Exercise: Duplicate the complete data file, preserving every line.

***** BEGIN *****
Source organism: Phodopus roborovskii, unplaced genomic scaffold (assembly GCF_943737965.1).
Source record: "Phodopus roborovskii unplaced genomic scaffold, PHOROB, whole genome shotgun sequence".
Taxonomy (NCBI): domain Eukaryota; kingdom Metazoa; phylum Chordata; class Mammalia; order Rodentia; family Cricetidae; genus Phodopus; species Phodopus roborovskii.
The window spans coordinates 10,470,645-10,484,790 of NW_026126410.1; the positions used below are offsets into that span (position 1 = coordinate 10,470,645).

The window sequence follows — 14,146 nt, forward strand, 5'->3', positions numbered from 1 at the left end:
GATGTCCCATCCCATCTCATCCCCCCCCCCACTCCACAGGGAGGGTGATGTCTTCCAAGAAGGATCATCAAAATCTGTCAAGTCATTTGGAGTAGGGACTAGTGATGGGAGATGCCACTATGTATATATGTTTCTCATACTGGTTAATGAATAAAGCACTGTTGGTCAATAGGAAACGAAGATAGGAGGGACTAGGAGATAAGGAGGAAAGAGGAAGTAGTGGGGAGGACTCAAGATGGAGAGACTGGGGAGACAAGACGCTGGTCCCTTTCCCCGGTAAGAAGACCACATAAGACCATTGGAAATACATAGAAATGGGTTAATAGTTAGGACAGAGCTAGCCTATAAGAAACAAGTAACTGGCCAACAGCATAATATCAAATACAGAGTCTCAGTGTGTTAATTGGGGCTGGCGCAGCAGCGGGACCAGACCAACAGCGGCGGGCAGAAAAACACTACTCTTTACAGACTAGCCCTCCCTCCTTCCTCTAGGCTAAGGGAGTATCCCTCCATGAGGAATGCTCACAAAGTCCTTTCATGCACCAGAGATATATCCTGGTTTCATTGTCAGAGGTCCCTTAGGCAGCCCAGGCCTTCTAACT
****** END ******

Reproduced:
Source organism: Phodopus roborovskii, unplaced genomic scaffold (assembly GCF_943737965.1).
Source record: "Phodopus roborovskii unplaced genomic scaffold, PHOROB, whole genome shotgun sequence".
Taxonomy (NCBI): domain Eukaryota; kingdom Metazoa; phylum Chordata; class Mammalia; order Rodentia; family Cricetidae; genus Phodopus; species Phodopus roborovskii.
The window spans coordinates 10,470,645-10,484,790 of NW_026126410.1; the positions used below are offsets into that span (position 1 = coordinate 10,470,645).

The window sequence follows — 14,146 nt, forward strand, 5'->3', positions numbered from 1 at the left end:
GATGTCCCATCCCATCTCATCCCCCCCCCCACTCCACAGGGAGGGTGATGTCTTCCAAGAAGGATCATCAAAATCTGTCAAGTCATTTGGAGTAGGGACTAGTGATGGGAGATGCCACTATGTATATATGTTTCTCATACTGGTTAATGAATAAAGCACTGTTGGTCAATAGGAAACGAAGATAGGAGGGACTAGGAGATAAGGAGGAAAGAGGAAGTAGTGGGGAGGACTCAAGATGGAGAGACTGGGGAGACAAGACGCTGGTCCCTTTCCCCGGTAAGAAGACCACATAAGACCATTGGAAATACATAGAAATGGGTTAATAGTTAGGACAGAGCTAGCCTATAAGAAACAAGTAACTGGCCAACAGCATAATATCAAATACAGAGTCTCAGTGTGTTAATTGGGGCTGGCGCAGCAGCGGGACCAGACCAACAGCGGCGGGCAGAAAAACACTACTCTTTACAGACTAGCCCTCCCTCCTTCCTCTAGGCTAAGGGAGTATCCCTCCATGAGGAATGCTCACAAAGTCCTTTCATGCACCAGAGATATATCCTGGTTTCATTGTCAGAGGTCCCTTAGGCAGCCCAGGCCTTCTAACT